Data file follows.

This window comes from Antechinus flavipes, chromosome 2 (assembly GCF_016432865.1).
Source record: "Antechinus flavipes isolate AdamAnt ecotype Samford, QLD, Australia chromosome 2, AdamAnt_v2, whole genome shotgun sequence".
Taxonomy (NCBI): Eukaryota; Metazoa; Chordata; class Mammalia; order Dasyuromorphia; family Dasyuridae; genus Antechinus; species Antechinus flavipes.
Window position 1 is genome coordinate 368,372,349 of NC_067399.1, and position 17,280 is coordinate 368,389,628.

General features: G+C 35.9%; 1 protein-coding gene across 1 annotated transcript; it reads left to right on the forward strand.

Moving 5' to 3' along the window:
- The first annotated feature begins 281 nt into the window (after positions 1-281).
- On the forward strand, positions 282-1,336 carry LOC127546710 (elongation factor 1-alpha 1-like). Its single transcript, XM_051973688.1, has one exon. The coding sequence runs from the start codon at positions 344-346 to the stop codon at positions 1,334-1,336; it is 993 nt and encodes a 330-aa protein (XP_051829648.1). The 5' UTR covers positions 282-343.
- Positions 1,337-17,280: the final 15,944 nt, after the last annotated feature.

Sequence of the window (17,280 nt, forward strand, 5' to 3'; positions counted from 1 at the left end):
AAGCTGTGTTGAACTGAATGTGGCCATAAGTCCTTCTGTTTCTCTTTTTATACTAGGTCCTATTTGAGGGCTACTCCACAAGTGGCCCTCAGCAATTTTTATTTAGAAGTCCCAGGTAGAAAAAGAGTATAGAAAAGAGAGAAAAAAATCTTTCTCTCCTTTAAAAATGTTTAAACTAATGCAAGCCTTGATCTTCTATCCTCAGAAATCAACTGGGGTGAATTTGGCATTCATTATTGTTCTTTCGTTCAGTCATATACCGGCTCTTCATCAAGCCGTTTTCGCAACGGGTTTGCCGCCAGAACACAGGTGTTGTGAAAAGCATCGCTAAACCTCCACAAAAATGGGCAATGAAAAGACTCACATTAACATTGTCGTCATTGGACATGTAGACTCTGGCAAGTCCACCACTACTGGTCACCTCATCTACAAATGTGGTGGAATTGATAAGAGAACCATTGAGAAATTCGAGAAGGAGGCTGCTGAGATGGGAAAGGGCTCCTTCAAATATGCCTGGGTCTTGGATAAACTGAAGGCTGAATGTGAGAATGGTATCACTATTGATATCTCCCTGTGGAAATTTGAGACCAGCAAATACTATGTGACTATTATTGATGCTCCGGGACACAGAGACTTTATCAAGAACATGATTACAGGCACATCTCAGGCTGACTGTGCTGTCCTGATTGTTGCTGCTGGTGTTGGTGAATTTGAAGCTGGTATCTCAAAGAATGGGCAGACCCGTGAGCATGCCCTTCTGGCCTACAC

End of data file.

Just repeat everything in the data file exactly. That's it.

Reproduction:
This window comes from Antechinus flavipes, chromosome 2 (assembly GCF_016432865.1).
Source record: "Antechinus flavipes isolate AdamAnt ecotype Samford, QLD, Australia chromosome 2, AdamAnt_v2, whole genome shotgun sequence".
Taxonomy (NCBI): Eukaryota; Metazoa; Chordata; class Mammalia; order Dasyuromorphia; family Dasyuridae; genus Antechinus; species Antechinus flavipes.
Window position 1 is genome coordinate 368,372,349 of NC_067399.1, and position 17,280 is coordinate 368,389,628.

General features: G+C 35.9%; 1 protein-coding gene across 1 annotated transcript; it reads left to right on the forward strand.

Moving 5' to 3' along the window:
- The first annotated feature begins 281 nt into the window (after positions 1-281).
- On the forward strand, positions 282-1,336 carry LOC127546710 (elongation factor 1-alpha 1-like). Its single transcript, XM_051973688.1, has one exon. The coding sequence runs from the start codon at positions 344-346 to the stop codon at positions 1,334-1,336; it is 993 nt and encodes a 330-aa protein (XP_051829648.1). The 5' UTR covers positions 282-343.
- Positions 1,337-17,280: the final 15,944 nt, after the last annotated feature.

Sequence of the window (17,280 nt, forward strand, 5' to 3'; positions counted from 1 at the left end):
AAGCTGTGTTGAACTGAATGTGGCCATAAGTCCTTCTGTTTCTCTTTTTATACTAGGTCCTATTTGAGGGCTACTCCACAAGTGGCCCTCAGCAATTTTTATTTAGAAGTCCCAGGTAGAAAAAGAGTATAGAAAAGAGAGAAAAAAATCTTTCTCTCCTTTAAAAATGTTTAAACTAATGCAAGCCTTGATCTTCTATCCTCAGAAATCAACTGGGGTGAATTTGGCATTCATTATTGTTCTTTCGTTCAGTCATATACCGGCTCTTCATCAAGCCGTTTTCGCAACGGGTTTGCCGCCAGAACACAGGTGTTGTGAAAAGCATCGCTAAACCTCCACAAAAATGGGCAATGAAAAGACTCACATTAACATTGTCGTCATTGGACATGTAGACTCTGGCAAGTCCACCACTACTGGTCACCTCATCTACAAATGTGGTGGAATTGATAAGAGAACCATTGAGAAATTCGAGAAGGAGGCTGCTGAGATGGGAAAGGGCTCCTTCAAATATGCCTGGGTCTTGGATAAACTGAAGGCTGAATGTGAGAATGGTATCACTATTGATATCTCCCTGTGGAAATTTGAGACCAGCAAATACTATGTGACTATTATTGATGCTCCGGGACACAGAGACTTTATCAAGAACATGATTACAGGCACATCTCAGGCTGACTGTGCTGTCCTGATTGTTGCTGCTGGTGTTGGTGAATTTGAAGCTGGTATCTCAAAGAATGGGCAGACCCGTGAGCATGCCCTTCTGGCCTACAC